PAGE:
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Kitty Benders, Anyone? Henry David Thoreau, Wordsmith

Henry David Thoreau and I do not have a terrible lot in common. We do not agree on philosophy, the appetizing appeal of woodchucks, or the purchase of new clothes. I question whether we would have gotten along at a dinner party, especially since (one thing we would agree on), neither of us like(d) dinner parties, and dinner parties, to my mind, are one event that generally need everyone's determination to have a good time in order for the people involved to actually have a good time. However, one thing that Henry D and I would have had in common is a love of words. Not just of writing or reading, but of specific words. I bet you feel the same way.

July 4th marked the 167th anniversary of Thoreau's decision to go into the woods because he "wished to live deliberately, to front only the essential facts of life," as he wrote in his classic memoir, Walden. He chose the date deliberately, an Independence Day of his own. And there, in a tiny cottage by Walden Pond, in Massachusetts, he spent two years, two months and two days, observing the world around him. While it's highly debatable just how "alone" he was (he used to scoot back into nearby Concord for his mom's dinners), he spent ample time in quiet contemplation of nature and language. In the midst of that contemplation, Thoreau did something we hardly ever recollect: he developed a handful of new words. All quotes below are from Walden.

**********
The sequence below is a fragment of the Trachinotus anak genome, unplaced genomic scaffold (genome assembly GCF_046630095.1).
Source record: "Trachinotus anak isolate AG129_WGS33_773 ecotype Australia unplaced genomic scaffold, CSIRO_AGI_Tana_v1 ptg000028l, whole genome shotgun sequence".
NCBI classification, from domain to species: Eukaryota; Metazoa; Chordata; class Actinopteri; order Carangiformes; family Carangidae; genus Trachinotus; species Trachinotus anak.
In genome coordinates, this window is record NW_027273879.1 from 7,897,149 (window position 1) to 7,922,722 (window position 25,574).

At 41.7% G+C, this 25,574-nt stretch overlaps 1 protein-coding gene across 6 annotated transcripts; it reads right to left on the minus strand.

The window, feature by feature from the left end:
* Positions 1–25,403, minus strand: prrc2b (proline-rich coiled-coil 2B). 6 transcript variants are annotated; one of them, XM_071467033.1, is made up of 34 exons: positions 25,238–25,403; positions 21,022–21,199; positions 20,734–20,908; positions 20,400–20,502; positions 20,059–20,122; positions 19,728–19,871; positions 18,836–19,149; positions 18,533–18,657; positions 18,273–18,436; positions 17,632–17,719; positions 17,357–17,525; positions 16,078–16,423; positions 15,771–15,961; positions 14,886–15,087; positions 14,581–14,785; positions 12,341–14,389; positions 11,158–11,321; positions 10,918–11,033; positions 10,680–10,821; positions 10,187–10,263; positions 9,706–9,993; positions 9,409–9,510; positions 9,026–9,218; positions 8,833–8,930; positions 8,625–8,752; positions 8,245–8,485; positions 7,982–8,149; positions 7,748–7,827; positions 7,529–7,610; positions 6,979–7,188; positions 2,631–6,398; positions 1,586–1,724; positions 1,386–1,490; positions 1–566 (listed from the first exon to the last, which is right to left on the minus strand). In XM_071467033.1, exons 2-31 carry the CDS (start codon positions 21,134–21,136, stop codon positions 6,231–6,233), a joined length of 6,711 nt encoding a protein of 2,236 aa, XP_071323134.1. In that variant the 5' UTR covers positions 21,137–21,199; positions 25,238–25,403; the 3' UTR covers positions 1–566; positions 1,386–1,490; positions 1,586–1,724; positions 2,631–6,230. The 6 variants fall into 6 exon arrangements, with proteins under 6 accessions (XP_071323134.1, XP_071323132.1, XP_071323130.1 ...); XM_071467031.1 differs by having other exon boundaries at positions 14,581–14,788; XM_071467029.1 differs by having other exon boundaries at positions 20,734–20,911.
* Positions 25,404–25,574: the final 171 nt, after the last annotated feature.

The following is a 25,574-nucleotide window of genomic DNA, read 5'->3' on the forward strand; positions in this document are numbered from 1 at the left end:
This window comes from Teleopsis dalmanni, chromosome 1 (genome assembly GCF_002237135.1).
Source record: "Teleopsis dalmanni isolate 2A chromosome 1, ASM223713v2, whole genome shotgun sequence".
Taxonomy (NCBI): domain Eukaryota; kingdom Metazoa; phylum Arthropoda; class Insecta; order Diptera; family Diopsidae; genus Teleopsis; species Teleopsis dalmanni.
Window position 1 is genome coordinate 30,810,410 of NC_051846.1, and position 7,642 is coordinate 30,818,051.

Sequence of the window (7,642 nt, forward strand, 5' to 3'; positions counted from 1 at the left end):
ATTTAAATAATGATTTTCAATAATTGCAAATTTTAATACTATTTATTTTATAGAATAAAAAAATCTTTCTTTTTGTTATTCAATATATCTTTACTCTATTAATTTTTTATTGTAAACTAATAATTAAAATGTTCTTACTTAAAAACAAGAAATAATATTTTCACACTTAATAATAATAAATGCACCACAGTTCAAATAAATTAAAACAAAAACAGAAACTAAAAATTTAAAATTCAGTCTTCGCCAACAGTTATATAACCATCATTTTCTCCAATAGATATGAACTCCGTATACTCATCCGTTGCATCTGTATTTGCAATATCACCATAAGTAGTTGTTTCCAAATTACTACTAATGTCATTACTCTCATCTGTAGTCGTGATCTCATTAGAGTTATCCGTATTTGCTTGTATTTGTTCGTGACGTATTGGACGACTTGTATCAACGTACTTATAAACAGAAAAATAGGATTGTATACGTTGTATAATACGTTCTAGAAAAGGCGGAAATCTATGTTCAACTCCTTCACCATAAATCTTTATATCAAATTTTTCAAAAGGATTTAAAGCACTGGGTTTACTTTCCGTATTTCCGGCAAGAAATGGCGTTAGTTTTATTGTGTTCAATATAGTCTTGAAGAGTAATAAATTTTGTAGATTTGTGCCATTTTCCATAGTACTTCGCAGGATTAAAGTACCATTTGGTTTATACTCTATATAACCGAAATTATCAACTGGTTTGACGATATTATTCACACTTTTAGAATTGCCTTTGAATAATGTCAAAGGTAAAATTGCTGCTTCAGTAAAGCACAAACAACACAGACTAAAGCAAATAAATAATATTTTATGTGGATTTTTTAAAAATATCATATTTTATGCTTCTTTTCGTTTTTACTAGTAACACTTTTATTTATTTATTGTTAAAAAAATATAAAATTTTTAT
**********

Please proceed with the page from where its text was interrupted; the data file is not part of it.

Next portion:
Of course, people who love words will eventually make some up. Shakespeare, theatre majors such as myself are told in college, invented over 1,000 words and stuck them into the English language. We can thank him for words such as "dapple" and "puking." Thoreau didn't have nearly the output of Shakespeare, but displayed a particular gift for words that describe natural phenomenon. My favorite is "cliffy" as in (about a hawk) "Its eyry now some cliffy cloud." (Note: "cliffy" means exactly what you'd expect.)

"Whinnering" is good too, as in "I formerly saw the raccoon in the woods behind whose my house is built, and probably still heard their whinnering at night." "Whinnering" is exactly the kind of word one thinks is already in existence, because it is so perfectly descriptive for the right situation, but then one finds out it is not a real word when one tries to play it in Scrabble.  I think it should be. I have been awoken by raccoons — ah, that's not quite true. I have been awoken by people who have been awoken by raccoons out in the garbage bins, and the whole situation would have been better if said people could have whispered, "I hear whinnering! Outside!"

Also exactly right is "looning" — yes, about loons — "This was his looning — perhaps the wildest sound that is ever heard here, making the woods ring far and wide," he wrote. I am sure that there is a correct form for the noise a loon makes, but this is much better for capturing the feeling of a man alone in the woods, listening to a crazy-sounding bird. "Looning" is also a perfect description for my classroom around early March, when the hormones have kicked in, but spring has not. It may also have application for describing Congress.

And then there's "leach hole," his made-up term for a pool/puddle of pond water made where "the pond leaked out under a hill into a neighboring meadow." The nearest equivalent I can give is to imagine an indoor pool's drainage area. By the way, don't worry about it, says Thoreau: "I can warrant the pond not need soldering till they find a worse leak than that."